Above the display is a 1.3-megapixel webcam that we used to chat with friends in Meebo. Skin tones were muted, and we saw motion blur when a buddy moved too quickly, but overall the experience was decent for basic Web chatting.
A speedy 2.0-GHz Intel Core 2 Duo P7350 CPU and 4GB of RAM (non-expandable) powered the G51Vx to a score of 3,807 on PCMark Vantage (a test that measures Vista performance). That was higher than the desktop replacement average (3,789) and the ASUS N90 (3,568), a system with a 2.66-GHz Intel Core 2 Duo T9550 processor and 4GB of RAM, and one that is nearly $600 more expensive. Menus and windows opened quickly, and we were able to stream Hulu content, check e-mail within a browser, and have several tabs open without seeing a performance hit.
A fast 7,200-rpm, 320GB hard drive aced our LAPTOP Transfer Test with a 28.1 MBps transfer rate—nearly 6 MBps better than the 22.6 MBps category average. A second drive bay is available for additional storage.
The Nvidia GeForce GTX 260M graphics card with 1GB of dedicated memory powered the G51Vx to a 3DMark06 score of 8,786, which was more than 2,600 points higher than the 6,164 desktop replacement average, but about 1,000 points below that of the Sager NP8662, which has the same graphics chip and memory but a much higher price (owing partly to its faster 2.4-GHz processor and higher-res 1680 x 1050 LCD). Still, we saw smooth gameplay when we booted up Mirror’s Edge. Leaping from rooftop to rooftop was effortless, and we didn’t experience any polygonal clipping in the heat of battle. With Fraps installed, we saw 50 frames per second at the native 1366 x 768 resolution.
In Far Cry 2, the G51Vx averaged 58 fps in autodetect mode (1024 x 768), which dipped to a still-enjoyable 37 fps when we bumped the pixels up to native resolution (1366 x 768). These were in the same ballpark as the 68 and 35 fps desktop replacement averages.
We also tested the G51Vx’s performance by transcoding a 114MB, 640 x 480-pixel resolution video using Handbrake. Converting the file with no other open applications running in the background took 7 minutes and 32 seconds, which was 2:30 slower than the desktop replacement average.
The GeForce GTX 260M GPU inside the G51Vx dramatically shortened the transcode time to 1 minute and 49 seconds when we converted the clip to a 95.7MB iPhone-compatible MPEG-4 using Badaboom, an application designed to use Nvidia’s CUDA technology (which uses the GPU to assist in processing tasks).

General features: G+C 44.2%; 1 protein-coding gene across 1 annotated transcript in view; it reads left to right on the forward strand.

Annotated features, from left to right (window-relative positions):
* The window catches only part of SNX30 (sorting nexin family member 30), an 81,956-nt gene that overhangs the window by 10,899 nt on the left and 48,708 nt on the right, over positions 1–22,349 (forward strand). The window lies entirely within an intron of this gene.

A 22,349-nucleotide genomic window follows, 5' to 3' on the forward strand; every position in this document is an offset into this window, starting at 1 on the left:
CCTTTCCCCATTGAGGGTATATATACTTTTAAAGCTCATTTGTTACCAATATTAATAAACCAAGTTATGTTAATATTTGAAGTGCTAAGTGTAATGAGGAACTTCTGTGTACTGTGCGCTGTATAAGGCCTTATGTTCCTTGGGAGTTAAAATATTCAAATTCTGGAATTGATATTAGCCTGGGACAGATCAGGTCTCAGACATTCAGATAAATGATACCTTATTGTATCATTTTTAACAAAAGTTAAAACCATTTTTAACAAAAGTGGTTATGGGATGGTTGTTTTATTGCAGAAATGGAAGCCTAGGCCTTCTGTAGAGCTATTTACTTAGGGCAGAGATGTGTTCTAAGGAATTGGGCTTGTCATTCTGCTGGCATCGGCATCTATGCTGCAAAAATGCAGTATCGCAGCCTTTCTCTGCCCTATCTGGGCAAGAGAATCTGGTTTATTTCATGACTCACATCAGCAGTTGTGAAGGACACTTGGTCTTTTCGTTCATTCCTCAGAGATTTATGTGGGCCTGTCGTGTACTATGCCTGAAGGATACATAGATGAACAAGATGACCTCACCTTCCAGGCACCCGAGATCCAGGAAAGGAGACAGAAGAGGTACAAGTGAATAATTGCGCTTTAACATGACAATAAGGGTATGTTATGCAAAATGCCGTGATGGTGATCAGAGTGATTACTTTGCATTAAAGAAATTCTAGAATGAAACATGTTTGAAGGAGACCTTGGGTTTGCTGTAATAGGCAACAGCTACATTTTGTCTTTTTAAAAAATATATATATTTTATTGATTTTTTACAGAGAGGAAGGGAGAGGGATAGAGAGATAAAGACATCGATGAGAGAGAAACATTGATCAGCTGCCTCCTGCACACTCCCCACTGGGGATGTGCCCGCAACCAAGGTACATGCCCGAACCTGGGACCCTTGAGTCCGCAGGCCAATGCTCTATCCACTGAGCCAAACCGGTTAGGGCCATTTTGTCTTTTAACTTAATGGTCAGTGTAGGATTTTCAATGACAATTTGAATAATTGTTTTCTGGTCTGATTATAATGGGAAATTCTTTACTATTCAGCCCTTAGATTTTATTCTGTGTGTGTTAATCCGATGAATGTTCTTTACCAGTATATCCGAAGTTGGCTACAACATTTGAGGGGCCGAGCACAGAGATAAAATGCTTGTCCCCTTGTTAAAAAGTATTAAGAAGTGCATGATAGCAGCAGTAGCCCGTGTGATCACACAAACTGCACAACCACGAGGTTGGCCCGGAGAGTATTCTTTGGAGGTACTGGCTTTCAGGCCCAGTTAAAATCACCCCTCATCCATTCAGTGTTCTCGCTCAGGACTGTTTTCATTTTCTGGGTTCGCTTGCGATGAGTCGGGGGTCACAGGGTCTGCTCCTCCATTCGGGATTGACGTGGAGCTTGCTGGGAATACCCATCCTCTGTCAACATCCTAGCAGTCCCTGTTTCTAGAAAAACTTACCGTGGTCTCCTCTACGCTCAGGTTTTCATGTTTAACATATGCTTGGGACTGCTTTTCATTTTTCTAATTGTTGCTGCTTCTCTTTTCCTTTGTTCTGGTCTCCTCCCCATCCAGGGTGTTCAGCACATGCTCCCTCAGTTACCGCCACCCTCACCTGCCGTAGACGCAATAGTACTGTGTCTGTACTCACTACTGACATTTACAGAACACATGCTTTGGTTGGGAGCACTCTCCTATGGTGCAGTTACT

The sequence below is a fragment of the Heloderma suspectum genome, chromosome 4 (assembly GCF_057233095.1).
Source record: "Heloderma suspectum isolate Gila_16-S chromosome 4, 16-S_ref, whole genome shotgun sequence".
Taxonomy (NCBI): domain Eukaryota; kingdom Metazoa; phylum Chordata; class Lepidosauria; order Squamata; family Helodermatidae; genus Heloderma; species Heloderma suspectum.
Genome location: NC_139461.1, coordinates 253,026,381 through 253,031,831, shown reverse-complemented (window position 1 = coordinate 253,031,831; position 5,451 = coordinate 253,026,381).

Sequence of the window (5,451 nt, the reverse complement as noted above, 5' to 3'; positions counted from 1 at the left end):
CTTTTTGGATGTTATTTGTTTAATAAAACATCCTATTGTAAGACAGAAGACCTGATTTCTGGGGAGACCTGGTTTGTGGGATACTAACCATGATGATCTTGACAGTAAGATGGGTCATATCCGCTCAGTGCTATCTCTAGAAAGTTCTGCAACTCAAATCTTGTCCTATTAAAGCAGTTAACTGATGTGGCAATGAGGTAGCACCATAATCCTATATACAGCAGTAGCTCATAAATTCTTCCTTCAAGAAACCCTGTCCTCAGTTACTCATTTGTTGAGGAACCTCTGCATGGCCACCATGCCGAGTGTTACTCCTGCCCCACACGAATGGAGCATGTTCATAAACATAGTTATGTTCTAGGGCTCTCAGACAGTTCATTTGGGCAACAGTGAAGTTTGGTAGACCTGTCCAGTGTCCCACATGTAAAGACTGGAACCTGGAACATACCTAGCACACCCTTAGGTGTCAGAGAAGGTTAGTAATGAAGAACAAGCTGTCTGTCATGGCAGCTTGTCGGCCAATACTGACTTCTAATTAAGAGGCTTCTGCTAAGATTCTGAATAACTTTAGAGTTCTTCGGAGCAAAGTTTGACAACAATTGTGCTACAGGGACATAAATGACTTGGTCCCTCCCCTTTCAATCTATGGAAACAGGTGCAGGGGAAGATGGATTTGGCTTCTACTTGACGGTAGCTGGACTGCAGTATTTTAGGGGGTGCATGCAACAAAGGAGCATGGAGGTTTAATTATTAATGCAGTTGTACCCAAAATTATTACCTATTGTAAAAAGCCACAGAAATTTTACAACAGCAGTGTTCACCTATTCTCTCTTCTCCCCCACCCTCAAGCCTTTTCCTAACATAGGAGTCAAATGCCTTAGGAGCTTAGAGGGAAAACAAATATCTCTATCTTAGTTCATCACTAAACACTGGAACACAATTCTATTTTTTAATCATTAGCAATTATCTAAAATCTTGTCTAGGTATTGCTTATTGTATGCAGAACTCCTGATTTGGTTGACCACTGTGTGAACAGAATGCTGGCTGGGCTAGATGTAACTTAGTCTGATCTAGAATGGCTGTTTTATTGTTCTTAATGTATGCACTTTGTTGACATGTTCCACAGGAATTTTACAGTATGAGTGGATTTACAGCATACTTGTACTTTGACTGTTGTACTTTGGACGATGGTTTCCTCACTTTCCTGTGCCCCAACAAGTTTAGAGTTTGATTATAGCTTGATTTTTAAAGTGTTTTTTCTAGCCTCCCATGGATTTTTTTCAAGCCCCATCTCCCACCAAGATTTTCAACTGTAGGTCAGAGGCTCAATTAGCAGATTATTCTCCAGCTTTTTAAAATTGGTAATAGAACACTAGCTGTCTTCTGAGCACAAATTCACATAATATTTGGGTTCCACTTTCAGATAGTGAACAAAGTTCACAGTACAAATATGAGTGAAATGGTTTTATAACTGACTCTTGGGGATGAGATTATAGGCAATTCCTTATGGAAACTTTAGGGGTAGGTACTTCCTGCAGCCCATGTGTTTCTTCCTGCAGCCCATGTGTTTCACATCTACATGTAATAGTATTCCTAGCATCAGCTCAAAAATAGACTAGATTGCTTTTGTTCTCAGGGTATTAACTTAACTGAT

Wi-Fi and Battery Life
The 802.11a/g/n radio pushed data along at a rate of 19.4 Mbps when the notebook was 15 feet away from our access point, and 13.7 Mbps at 50 feet away. The former was on a par with the category average (19.7 Mbps), while the latter placed a few notches below it (16.3 Mbps).
When using the G51Vx, you’ll want to remain close to an outlet. On our LAPTOP Battery Test (continuous surfing over Wi-Fi), the notebook lasted 2 hours and 27 minutes on a charge, which was 11 minutes shorter than the desktop replacement average. The included six-cell battery, unfortunately, is the only battery option.
As one might expect, the G51Vx is not the most eco-friendly system. The six-cell battery took 2 hours and 22 minutes to fully charge; during that time, it used an average of 58.6 watts. When divided by the battery life (the LAPTOP Efficiency Index), the G51Vx used 56.6 watts per minute of battery life, which was second in power consumption only to the Dell Studio XPS 16, which gobbled power at a 65.1-watts-per-minute clip. The G51Vx has yet to be rated by EPEAT (Electronic Product Environmental Assessment Tool).
Software and Warranty
Besides Express Gate and Windows Vista Home Premium (64-bit), the G51Vx comes pre-installed with Adobe Acrobat Reader 8, Microsoft Office Home and Student Edition 2007 (60-day trial), Microsoft Works 9, and a number of ASUS’ own programs such as ASUS Life Frame 3 (webcam utility) and ASUS Splendid (video enhancement). The system is covered with a one-year Best Buy warranty.
ASUS sells one other version of the G51Vx, which isn’t exclusive to Best Buy. The $1,699 G51Vx-A1 packs a 2.0-GHz Intel Core 2 Q9000 Quad-Core CPU, a full HD display (1920 x 1080), dual 7,200-rpm, 320GB hard drives, and ASUS’ 360 warranty (two-year global, one-year accidental, 30-day pixel guarantee, and free overnight shipping). On its Web site, ASUS also lists the G51Vx as being available with a number of Intel Core 2 Duo Processors (T9600/T9550/T9400/P8800/P8700/P8600/P8400/P7450/P7350/T6600), with clock speeds ranging from 2.2-GHz to 2.8-GHz; up to 1TB of storage, and a Blu-ray drive.
For $1,049, the ASUS G51Vx-RX05 is a very good laptop for gamers who don’t want to sell their blood in order to spill some blowing away zombies. Its frame rates may not be as high as those produced by the Gateway P-7807u FX, but the G51Vx costs about $350 less, and its premium design is more appealing. While we prefer the Gateway for its greater horsepower, ASUS’ budget-friendly rig will leave you with more cash to spend on the latest titles.